Can Poodles Swim? [Water Guide]

You want to do everything together when you love your dog. Dog owners with aquatically inclined dogs can enjoy hours of fun and entertainment with their furry friends. However, some dogs avoid water like the plague, even breeds bred for water and swimming.

While the individual dog and their personality play a substantial role in their attitude towards water, some dogs have been bred to go into the water to fetch, play, swim, and even race.

can poodles swim well

Do Poodles Like Water?

So, can Poodles swim, and do they like water? By and large, yes. Poodles are mainly thought of as intelligent show dogs today, but they were initially bred to fetch waterfowl while hunting.

Cavapoo looks at the sea
The Cavapoo looks at the sea and enjoying the view.

The name Poodle comes from the German word Pudelhund, which means “Puddle Dog.” They were working dogs who could swim out in large bodies of water to fetch waterfowl shot by the hunter.

Their coats don’t get wet quickly, thanks to their particular type of fur, and they have one coat of fur that dries quickly. Moreover, the tail bobs allowed hunters to easily spot the dogs in the water, while the hair around their chest and legs kept their organs and extremities nice and warm while swimming.

So, if you’ve been wondering, “can Poodles swim?” the answer is: Yes, they can! And Poodles love water. They were made for it! They even have webbing between their toes to help them swim.

While the breed is meant to get wet, that doesn’t mean all Poodles love jumping into the water. Each Poodle’s inclination toward water depends on past experiences.

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But if your Poodle is nervous about swimming, you can take steps to help your furry friend swim. Remember not to push your dog too far too fast and give them a bad experience.

Training a Poodle (Or Any Dog) To Swim

Training a dog to swim is almost identical to teaching a human, with a couple of exceptions. That said, much like humans, you shouldn’t push your dog to do something it doesn’t want to do. If your dog is scared of the water, pushing them into it isn’t helpful.

Each dog goes through these steps at its own pace. Some might go through them in one minute, while others take months to acclimate. The most important thing is to ensure your dog is comfortable and happy throughout these steps so that they don’t associate water with bad experiences.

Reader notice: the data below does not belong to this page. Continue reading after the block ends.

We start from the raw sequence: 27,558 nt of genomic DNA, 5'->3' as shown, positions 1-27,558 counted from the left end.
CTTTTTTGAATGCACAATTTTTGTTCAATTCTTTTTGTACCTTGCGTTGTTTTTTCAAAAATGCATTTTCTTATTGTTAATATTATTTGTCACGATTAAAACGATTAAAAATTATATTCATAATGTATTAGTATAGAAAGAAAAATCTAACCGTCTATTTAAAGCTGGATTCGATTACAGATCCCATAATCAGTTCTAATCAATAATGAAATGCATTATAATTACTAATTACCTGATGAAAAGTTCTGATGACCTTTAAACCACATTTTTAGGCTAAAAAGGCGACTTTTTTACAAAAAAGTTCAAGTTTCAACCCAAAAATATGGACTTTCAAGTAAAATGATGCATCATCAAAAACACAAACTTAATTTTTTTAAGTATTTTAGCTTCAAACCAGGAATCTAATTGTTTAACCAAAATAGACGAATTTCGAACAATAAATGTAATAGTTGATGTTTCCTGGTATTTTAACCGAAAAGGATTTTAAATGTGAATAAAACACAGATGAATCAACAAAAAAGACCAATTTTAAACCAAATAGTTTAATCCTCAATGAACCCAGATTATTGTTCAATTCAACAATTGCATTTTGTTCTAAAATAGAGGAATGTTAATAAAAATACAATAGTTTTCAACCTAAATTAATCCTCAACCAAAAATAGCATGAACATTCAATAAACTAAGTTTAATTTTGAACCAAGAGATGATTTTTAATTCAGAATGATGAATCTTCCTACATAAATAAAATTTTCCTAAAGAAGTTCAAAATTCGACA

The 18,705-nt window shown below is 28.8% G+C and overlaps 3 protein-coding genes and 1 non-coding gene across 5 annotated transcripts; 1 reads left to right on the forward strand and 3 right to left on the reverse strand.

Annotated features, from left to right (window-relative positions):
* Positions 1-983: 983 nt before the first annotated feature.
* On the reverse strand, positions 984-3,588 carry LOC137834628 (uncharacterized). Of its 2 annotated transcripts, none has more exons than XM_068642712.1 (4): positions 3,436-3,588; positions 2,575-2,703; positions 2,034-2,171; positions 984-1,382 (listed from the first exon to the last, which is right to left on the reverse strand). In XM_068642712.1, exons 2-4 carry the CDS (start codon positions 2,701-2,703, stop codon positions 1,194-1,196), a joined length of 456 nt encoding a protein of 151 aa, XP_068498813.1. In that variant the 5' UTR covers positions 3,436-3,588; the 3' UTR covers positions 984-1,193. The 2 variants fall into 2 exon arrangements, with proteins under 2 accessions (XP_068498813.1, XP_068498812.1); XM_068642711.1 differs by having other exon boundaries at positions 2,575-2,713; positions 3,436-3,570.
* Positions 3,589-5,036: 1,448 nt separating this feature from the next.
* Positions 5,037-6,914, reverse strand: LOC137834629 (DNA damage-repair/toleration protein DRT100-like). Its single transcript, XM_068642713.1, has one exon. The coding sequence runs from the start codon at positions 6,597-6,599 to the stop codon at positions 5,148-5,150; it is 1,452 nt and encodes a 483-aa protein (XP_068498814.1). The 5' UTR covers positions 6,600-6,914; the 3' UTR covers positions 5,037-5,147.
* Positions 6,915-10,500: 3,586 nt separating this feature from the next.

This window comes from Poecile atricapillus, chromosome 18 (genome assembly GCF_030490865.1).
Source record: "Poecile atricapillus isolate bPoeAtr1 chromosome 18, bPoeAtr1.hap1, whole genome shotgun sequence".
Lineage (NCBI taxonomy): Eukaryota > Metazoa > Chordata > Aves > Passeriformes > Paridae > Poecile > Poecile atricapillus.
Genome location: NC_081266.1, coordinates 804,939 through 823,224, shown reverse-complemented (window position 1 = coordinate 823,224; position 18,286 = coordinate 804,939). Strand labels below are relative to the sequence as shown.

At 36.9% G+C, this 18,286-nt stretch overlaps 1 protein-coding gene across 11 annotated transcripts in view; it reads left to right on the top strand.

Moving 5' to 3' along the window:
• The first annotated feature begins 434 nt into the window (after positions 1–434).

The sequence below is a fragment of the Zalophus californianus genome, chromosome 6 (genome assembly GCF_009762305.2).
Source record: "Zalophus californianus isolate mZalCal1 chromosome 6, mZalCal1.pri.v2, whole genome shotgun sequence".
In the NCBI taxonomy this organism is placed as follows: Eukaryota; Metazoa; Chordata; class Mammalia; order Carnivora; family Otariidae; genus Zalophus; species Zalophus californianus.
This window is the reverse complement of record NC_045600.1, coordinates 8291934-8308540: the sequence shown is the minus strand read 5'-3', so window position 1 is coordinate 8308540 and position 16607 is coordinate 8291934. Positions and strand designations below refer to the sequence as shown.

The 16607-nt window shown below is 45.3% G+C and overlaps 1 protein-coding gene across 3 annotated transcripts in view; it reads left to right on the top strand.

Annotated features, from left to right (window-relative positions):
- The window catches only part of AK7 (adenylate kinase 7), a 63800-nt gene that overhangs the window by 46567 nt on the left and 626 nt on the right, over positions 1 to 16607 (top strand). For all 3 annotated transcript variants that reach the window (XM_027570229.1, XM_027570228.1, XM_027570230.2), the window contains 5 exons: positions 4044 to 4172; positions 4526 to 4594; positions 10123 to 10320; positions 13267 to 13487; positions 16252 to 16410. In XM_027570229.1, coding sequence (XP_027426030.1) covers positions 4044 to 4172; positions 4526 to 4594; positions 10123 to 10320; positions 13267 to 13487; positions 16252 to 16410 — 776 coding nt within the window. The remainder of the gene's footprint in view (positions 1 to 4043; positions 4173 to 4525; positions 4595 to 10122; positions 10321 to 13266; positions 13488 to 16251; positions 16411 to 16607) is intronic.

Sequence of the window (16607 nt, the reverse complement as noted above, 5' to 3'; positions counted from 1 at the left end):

Expose Your Poodle to Water

The first step to getting any dog used to swimming is to show them a body of water large enough to swim in. Swimming pools, lakes, slow-moving rivers, and even the ocean work great. You should be able to go up to the edge to let your dog get its feet wet if they want.

a poodle swimming
The Puddle Hound (Poodle) LOVES to swim.

When you’re showing them a large body of water, they need to understand it’s not dangerous, which is what this step is for. They get used to the water and accept it as a part of their surroundings, prepping them for the next step.

Start in Shallow Water

The next step is to bring your Poodle to the water’s edge and let them test it. If your dog is nervous about this step, try wading in yourself to show your dog it’s safe. Once they understand the water won’t hurt them, they’ll try wading in.

Poodle enjoys shallow water
Poodle enjoys the seashore. (Image: Instagram/@poodlesamuel)

If your Poodle enjoys the company of other dogs, this is a great learning opportunity. Bring in other dogs who love the water to play with your Poodle, and they’ll learn much faster than they would with just you. By mimicking the other dogs and associating the water with fun, your dog will get used to the water much faster.

Train Your Poodle To Swim

Now that your Poodle is used to getting their feet wet, it’s time to teach them how to swim! Swimming is an instinct for dogs, and Poodles are fabulous at it! You mostly just need to encourage them to get deeper into the water with treats.

black poodle at the beach
The curly black coat of a Poodle at the beach. Poodles LOVE water

While uncommon, there are incidents of dogs drowning. Your dog should know where and how they can get out of the water to prevent this. It may not be evident to a dog where they can get out of the water, like a beach or doggy ladder, so show them.

Once your dog understands where they can get out, they’ll be much more comfortable in the water.

Another essential safety tip is to teach children how dogs behave in the water. The swimming motion is instinctual for dogs, but the action can scratch children, or adults, who aren’t paying attention. Teach children to be cautious when playing with dogs in water.

Safety Tips